Nanoporous metal foams (metal nanofoams) are a relatively new class of materials intensively investigated by the research community [1
]. These three-dimensional structures built by interconnected nanoparticles and/or nanosized filaments represent a unique combination of properties typical for nanostructured (e.g., ultralow density, high porosity, and surface area [3
]) and bulk metals (such as high thermal and electrical conductivity [1
Among techniques used for the preparation of metal nanofoams, electrodeposition seems to be exceptionally encouraging [4
]. The formation of metallic nanofoams by electrodeposition is based on the electrochemical reduction of metal ions at high current densities accompanied by the intensive formation of hydrogen bubbles playing a role of a dynamic template that is responsible for the metal foaming [9
]. The approach allows us to obtain deposits with much higher surface area compared to a standard plain foil [10
] and, in contrast to other reported methods, does not require either sophisticated equipment or complex procedures. Another attractive feature of this process is the formation of hierarchically organized micro/nanostructures [11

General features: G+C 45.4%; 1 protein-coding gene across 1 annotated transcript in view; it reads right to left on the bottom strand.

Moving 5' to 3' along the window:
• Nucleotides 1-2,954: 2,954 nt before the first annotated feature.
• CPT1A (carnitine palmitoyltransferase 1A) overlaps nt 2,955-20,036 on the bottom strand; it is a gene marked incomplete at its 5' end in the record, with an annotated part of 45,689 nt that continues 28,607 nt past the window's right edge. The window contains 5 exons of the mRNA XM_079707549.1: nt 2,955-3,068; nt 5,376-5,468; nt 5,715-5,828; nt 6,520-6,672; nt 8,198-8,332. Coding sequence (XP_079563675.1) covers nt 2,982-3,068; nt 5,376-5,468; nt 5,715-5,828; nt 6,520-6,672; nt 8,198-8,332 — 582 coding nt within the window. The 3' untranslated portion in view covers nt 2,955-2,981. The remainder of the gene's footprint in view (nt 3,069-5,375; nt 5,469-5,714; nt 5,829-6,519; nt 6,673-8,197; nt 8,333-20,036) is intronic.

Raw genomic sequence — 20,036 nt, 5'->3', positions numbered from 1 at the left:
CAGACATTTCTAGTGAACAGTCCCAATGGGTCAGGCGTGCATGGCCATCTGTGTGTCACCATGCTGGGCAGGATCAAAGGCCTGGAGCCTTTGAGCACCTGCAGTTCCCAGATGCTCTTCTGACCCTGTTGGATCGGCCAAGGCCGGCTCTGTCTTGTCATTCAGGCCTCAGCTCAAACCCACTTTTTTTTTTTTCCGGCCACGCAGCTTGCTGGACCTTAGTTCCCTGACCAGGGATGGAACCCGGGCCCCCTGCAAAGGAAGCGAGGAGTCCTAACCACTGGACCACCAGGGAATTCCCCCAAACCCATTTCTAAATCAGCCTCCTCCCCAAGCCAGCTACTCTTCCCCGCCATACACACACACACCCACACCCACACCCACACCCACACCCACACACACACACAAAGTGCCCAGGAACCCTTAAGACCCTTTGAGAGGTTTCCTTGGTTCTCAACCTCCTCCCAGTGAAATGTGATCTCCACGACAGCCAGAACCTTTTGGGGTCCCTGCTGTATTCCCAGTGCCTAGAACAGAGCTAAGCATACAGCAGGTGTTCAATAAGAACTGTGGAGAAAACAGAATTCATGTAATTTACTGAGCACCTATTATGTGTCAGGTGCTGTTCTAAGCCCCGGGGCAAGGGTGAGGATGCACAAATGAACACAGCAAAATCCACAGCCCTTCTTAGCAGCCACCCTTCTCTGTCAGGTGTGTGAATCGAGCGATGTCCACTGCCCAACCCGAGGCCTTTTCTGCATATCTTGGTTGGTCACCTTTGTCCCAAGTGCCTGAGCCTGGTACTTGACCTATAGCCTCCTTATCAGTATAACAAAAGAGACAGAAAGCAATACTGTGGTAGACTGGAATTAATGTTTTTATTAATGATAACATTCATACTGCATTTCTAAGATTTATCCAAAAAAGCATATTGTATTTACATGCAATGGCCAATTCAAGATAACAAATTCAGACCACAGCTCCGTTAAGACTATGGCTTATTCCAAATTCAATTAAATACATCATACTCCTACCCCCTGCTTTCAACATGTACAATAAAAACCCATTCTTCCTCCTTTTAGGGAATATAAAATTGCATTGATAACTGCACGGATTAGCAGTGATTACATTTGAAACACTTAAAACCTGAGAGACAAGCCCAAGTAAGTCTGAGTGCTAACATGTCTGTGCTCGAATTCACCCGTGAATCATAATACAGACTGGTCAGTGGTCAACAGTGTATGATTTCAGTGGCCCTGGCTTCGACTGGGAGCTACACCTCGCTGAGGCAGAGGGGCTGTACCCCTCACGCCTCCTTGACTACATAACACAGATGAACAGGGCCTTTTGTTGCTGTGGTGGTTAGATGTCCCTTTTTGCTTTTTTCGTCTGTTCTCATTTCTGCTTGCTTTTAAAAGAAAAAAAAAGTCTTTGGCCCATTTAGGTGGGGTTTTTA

] with higher accessibility of the inner surface to external agents compared to bulk particles of nanoporous solids (as additional microstructuring should shorten the length of nanopores thus helping to mitigate possible diffusion limitations within them). Moreover, electrodeposition leads to the formation of nanofoams as integral coatings adhered to the surfaces of bulk supporting electrodes. The materials obtained in such a way are considered as promising for a number of applications, in particular for a broad scope of electrochemical ones [11
]. Nanofoams of a set of metals (Cu, Ag, Pt, Pd, etc.) [11
] and alloys [6
] were obtained by electrodeposition, in particular, successful fabrication of Sn nanofoams has been reported [4
The search for environmentally-friendly strategies of energy conversion and storage is nowadays one of the most urgent needs of mankind. Thus, the range of materials currently being studied for these applications is still extensively growing. Among them, tin oxides (mainly SnO2
, but also Sn3
and SnO), attract great scientific attention due to their unique semiconducting, optical, and electronic properties [16
], which make them promising candidates for photoelectrochemical (PEC) [19
] and photovoltaic applications [20
]. They also have been considered as favorable materials for various energy storage systems, especially Li-ion and Na-ion batteries [21